This Installment: Telepathy
“We are inclined to suppose…this knowledge has transferred from him to her…through unknown ways and with exclusion of the communication methods that everybody knows. Therefore, our conclusion should be that thought transmission exists.”— Sigmund Freud
The direct transmission of thoughts between two or more minds.
- Biological adaptation (Charles Xavier, Martian Manhunter, Jean Grey, Tommy Monaghan, Aquaman, Psylocke)
- Magical (Doctor Strange, Doctor Fate, Scarlet Witch)
- Mechanical or device-oriented (Brainiac)
- Omniscience (a reality-warping power reserved for deities and the Mind Stone)
DISCLAIMER: This installment gets real meta on the human thought process and on House of X / Powers of X.
As I’m writing this, Jonathan Hickman’s first X-Men arc has just finished. And it’s a fascinating take on memory and identity has me thinking about the power of telepathy.
In Praise of Telepathy
In early history, “telepathy” was explained as a gift from the Gods. Something bestowed upon shamans, priestesses, healers, and anyone else who held the religious seat of power within a community.
But functionally, it worked a lot like therapy. Rituals for reading thoughts or dreams are about more psychedelics and sweat lodges; they provide concrete mental assurances for the afflicted. Rituals provide a comforting structure, herbs and potions provide at least a placebo effect, and the end of the ritual provides closure and finality.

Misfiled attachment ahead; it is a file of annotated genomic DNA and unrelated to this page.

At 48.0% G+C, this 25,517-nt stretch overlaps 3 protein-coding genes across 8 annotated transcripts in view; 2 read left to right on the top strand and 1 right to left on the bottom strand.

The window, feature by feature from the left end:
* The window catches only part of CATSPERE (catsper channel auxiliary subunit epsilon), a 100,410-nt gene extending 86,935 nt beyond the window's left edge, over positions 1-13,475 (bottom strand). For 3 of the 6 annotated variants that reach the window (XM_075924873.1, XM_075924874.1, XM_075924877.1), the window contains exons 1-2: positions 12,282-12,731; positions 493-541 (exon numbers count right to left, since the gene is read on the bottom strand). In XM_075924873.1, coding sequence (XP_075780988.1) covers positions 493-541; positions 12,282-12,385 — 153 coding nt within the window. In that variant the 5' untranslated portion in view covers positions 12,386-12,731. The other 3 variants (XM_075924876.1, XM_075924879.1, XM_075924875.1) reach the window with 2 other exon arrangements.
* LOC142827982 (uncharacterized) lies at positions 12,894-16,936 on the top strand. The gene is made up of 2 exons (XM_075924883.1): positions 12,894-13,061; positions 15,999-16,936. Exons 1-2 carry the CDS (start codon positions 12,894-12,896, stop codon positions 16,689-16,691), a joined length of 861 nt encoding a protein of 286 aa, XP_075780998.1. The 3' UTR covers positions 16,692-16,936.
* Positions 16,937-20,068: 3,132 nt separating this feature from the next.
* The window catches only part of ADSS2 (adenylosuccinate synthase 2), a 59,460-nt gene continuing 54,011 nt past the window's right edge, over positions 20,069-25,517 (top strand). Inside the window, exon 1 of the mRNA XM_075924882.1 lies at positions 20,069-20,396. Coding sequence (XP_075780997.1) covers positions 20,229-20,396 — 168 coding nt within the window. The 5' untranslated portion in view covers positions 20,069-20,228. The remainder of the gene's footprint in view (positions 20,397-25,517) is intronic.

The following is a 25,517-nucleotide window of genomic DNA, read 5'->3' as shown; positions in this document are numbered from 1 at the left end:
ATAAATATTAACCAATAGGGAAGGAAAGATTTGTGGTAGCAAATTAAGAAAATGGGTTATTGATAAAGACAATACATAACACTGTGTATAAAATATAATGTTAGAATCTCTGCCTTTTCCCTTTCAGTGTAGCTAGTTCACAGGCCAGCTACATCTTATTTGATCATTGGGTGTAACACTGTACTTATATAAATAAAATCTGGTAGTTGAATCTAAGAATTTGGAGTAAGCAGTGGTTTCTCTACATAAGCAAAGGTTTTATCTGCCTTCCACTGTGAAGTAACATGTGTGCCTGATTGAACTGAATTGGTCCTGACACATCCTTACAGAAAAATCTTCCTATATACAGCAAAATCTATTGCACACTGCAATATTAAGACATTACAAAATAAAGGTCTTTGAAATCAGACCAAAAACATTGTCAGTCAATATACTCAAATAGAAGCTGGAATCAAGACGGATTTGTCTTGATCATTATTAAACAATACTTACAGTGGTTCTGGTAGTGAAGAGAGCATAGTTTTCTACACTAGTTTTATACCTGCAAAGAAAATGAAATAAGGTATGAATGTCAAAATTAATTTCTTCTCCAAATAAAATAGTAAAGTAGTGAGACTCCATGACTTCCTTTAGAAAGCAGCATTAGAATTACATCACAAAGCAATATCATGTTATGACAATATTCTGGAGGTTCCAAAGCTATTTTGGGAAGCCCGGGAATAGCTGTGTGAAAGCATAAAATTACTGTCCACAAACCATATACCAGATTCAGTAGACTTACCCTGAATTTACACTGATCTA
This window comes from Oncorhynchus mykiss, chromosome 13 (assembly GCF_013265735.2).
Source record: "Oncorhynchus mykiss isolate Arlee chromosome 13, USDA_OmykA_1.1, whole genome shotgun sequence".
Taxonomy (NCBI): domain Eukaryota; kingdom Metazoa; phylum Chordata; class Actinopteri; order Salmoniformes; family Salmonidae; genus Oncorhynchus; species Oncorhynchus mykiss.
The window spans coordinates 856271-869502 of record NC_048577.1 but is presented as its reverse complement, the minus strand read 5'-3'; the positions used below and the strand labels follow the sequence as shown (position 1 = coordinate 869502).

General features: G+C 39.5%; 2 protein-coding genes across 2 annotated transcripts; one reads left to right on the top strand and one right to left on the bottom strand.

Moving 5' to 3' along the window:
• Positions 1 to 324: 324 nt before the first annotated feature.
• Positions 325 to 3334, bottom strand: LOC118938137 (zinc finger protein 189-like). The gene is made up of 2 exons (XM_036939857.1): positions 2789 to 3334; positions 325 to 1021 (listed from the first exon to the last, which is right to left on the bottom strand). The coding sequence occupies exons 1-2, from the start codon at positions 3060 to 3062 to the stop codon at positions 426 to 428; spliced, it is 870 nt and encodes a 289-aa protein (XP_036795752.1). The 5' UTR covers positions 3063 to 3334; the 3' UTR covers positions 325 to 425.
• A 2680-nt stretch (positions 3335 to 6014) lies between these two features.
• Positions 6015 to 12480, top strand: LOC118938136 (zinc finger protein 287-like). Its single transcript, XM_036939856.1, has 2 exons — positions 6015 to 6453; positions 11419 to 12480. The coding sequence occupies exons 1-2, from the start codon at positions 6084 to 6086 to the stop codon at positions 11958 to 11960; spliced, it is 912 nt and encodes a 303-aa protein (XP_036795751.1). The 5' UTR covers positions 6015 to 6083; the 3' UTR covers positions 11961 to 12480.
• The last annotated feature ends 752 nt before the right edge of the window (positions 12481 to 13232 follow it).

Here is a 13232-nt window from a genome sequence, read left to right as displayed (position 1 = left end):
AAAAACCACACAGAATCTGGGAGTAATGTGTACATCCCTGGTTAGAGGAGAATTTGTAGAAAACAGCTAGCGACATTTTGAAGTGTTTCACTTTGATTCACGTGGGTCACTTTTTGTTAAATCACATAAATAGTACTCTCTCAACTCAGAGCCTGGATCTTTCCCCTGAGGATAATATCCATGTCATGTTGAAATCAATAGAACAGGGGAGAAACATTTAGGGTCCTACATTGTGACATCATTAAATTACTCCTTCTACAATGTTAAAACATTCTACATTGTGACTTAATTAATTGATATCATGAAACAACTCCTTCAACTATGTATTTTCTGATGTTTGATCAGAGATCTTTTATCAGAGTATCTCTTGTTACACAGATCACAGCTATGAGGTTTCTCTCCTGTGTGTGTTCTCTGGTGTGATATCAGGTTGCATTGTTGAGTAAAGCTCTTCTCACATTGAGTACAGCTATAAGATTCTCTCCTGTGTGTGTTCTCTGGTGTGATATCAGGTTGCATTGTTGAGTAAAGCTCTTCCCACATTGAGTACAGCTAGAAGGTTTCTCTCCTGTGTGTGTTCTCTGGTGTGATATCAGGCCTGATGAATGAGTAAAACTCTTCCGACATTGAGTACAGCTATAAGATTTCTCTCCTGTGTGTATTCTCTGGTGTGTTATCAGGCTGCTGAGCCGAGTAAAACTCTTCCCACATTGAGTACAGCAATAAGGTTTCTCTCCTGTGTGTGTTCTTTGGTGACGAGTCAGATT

Most importantly, though, having someone “read your mind” gives a patient hope that they can be understood. That they are seen and accepted. By their people and their God.
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My favorite example of what we’ll call “ancient telepathic psychiatry” to be the Greek Temples of Asclepius.
These were the absolute height of medicine back in the day. They had in-patient facilities focusing on rest, diet, exercise, and an early form of group talk therapy. And they attracted the very best doctors. But it’s the construction of some of the temples that I find most fascinating.
The patient quarters were connected to the group therapy area by a long, subterranean tunnel. And as patients walked one at a time to therapy, they would hear voices coming from above them. Voices coming out of secret speakers that connected to the doctors at the top, who would walk with their patients, whispering encouragement as they walked towards the light. The idea was to make the patients believe that these were their own thoughts (or, in extreme cases, the voices of the Gods) which were encouraging them to get better.
How the 19th Century Changed Telepathy Forever